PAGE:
Robert Tanitch reviews Yamato at Peacock Theatre, London WC2
The Japanese drummers are highly skilled and truly amazing. The sonorous beat is unrelenting. The reverberating sound and the mesmerizing rhythms are terrific. The synchronization and the speed at which it is done are extraordinary.
To many Japanese people (I quote the Yamato website) the sonorous beat of Taiko is soothing for it is the sound of Japan itself, resounding at Shinto festivals in every part of the nation.
I remember vividly the very first time I saw the Kodo drummers and the impact they made at the Round House in the 1970s The drumming was electrifying. I had heard nothing like it and heard nothing like it again until Yamato came to the UK.
Yamato was founded in 1993 by Masa Ogawa who is their artistic director and composer.
Yamato is in the same Japanese tradition as Kodo but modernized with male and female drummers and without the overt spirituality and the near-nakedness.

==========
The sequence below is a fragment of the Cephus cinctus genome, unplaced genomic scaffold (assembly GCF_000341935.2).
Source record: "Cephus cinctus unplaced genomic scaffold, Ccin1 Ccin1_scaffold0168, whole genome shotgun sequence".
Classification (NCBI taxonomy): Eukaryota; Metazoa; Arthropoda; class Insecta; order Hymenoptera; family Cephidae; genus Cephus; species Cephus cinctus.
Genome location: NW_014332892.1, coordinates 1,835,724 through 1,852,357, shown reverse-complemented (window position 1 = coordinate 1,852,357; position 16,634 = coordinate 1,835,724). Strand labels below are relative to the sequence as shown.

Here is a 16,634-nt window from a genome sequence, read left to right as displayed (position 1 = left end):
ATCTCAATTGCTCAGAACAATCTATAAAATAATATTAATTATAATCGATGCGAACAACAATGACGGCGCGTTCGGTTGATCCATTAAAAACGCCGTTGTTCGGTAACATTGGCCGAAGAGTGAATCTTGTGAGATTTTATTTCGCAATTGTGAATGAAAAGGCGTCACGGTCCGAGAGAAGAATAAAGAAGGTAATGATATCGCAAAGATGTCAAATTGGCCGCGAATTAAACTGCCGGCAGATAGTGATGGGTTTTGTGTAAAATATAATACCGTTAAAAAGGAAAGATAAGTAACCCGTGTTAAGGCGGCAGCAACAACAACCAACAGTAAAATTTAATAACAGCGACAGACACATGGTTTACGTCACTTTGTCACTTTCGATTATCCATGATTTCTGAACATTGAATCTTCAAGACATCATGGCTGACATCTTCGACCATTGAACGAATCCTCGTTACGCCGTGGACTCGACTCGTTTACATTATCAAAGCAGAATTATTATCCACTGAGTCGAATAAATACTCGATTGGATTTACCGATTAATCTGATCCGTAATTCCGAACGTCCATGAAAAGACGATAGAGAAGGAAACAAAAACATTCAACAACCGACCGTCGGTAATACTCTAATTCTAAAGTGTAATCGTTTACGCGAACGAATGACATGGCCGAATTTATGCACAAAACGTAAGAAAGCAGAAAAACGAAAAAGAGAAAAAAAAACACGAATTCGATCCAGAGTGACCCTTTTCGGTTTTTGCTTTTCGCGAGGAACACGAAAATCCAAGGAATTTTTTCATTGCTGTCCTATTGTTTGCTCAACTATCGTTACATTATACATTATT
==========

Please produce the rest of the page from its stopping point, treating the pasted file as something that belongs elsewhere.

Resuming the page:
The company is based in the small village of Asuka in Japan. Every year they tour for six to ten months. The boom of Taiko now resounds worldwide. In the last 25 years, they have visited 54 countries and played to 7,000,000 audiences.
The drums get a ferocious hammering and the noise is ear-splitting. Ear plugs are available if you want them.
The sheer physical energy and stamina of the drummers is phenomenal. The drummers use the strength of the whole body. At the end of one exhausting sequence they amusingly pretend to be exhausted.
The friendly rivalry on stage is played out with good humour; and they use not only drums but also cymbals to comic effect.
Kenta Ono quickly establishes a rapport with the audience and there is opportunity for audience participation which the audience grabs with both hands, clapping in unison and raising and waving their arms about.
Yamato is exhilarating entertainment for the whole family.